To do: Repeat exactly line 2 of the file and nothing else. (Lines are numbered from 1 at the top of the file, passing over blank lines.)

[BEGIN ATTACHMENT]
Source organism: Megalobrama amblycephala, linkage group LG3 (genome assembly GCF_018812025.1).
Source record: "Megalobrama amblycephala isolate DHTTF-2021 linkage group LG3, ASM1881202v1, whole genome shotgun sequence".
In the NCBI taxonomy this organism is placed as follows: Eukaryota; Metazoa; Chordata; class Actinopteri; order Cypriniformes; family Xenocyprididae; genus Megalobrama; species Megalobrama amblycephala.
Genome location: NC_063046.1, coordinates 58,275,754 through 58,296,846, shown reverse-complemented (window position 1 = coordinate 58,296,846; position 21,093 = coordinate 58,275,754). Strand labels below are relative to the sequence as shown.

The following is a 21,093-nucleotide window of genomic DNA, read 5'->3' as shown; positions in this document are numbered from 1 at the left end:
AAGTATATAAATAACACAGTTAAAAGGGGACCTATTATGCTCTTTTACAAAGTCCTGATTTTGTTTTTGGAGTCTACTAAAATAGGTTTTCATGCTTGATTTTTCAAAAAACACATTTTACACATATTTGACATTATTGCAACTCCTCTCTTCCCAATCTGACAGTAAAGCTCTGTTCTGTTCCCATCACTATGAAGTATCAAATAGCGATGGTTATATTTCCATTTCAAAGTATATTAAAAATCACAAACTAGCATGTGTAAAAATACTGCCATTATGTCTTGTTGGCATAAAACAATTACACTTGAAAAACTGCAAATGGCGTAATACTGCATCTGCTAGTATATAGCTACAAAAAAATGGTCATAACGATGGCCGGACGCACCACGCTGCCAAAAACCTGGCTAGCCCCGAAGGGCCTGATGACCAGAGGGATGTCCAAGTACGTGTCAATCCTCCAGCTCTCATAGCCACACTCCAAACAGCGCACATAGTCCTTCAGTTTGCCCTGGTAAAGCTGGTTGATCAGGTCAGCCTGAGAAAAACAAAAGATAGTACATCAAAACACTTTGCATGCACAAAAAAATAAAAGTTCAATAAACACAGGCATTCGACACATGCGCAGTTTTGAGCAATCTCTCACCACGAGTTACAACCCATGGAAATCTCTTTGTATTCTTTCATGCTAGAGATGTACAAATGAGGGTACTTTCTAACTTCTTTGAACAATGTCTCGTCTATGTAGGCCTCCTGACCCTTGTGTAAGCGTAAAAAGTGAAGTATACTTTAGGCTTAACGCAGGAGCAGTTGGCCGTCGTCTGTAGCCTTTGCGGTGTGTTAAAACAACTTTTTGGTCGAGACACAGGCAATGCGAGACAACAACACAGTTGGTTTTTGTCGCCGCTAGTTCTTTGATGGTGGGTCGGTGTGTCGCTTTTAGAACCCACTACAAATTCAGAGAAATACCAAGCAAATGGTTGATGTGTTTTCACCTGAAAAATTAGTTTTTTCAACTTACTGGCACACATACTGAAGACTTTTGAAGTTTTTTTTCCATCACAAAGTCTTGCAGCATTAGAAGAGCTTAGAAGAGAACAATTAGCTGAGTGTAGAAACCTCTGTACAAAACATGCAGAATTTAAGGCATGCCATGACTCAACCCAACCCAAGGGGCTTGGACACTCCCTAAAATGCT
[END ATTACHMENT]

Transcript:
Source record: "Megalobrama amblycephala isolate DHTTF-2021 linkage group LG3, ASM1881202v1, whole genome shotgun sequence".